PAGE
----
OT: PSP, XP, TDD and other methodologies for solitary programmers

Peter Hansen peter at engcorp.com
Thu Jan 2 17:25:18 CET 2003


Brad Clements wrote:
> 
> I'm looking for war stories, comments and insight regarding suitable
> development methodologies for "lone wolf" programmers.
> 
> That is, developers who work alone.  I'm also interested in how these
> methods work in the context of Python development.
> 
> For example, I'm considering PSP and would like to hear from others who are
> using it, or have tried it. "Real life" stories are useful. I'm somewhat
> annoyed by the SEI (sm) aspect of PSP, so if you haven't been tutored by an
> SEI instructor, phrase your statements as "PSP-like".

I tried during my seven years as a consultant to implement things like 
PSP for myself.  In all cases, the results were not useful, other than for
one very important thing: they made me sensitive to the issues and laid the
foundation for my adoption of XP when I discovered it.

> Regarding XP.. I'm a lone developer, so pair programming doesn't work, and I
> can't see how the Code review step would be any different than what I do
> now.

There is no "code review" step in XP.  Code is reviewed second-by-second
by your partner during development, and any time someone refactors it after
it is working.

> I've also looked into "Software Inspection" methods, but .. again I'm
> looking at my own stuff.
> 
> I'm intrigued by TDD and have started "test first, code second" on an
> in-progress project (a large Zope/Python monster that is a wart-on-a-wart, a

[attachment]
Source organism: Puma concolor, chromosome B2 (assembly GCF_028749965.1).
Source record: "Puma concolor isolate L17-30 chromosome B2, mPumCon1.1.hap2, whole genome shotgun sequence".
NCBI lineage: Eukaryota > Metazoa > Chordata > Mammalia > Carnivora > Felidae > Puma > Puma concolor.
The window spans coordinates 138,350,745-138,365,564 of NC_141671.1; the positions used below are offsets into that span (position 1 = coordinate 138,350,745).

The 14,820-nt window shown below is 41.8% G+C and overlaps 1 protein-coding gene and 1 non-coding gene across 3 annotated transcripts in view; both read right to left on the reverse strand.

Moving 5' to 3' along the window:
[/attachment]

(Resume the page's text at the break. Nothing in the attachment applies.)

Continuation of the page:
> bag-on-a-bag). Fortunately conversion to SAPDB is giving me an opportunity
> to clean house.

I have been using all aspects of XP which are not obviously useless with
solitary programmers (pair programming being the obvious one, and stand-up
daily scrums being another :-) with great success.  By far the most useful
on has been to adopt TDD.  Another very useful one has been to start using
an "issue tracker" to track all issues with the project, and to prioritize
them aggressively, in order to limit scope creep.  I'm constantly amazed
that I ever got anywhere with previous projects (and by comparison I did
not) when I had no focus on the concept of *business value* and let myself
"play" in unproductive but very fun directions during the work.

I strongly recommend you spend even more time looking into XP and learn
enough of it to have a good feel for the philosophy behind it, and
a good feel for the individual practices, before you abandon it.  I think
you'll find, as I did, that an XP "attitude" will help you whether alone,
with a partner, or as a member of a larger team.

But if you do nothing else, TDD alone will probably help you far more,
and with far less cost, than any heavy process such as the SEI/PSP stuff.

-Peter




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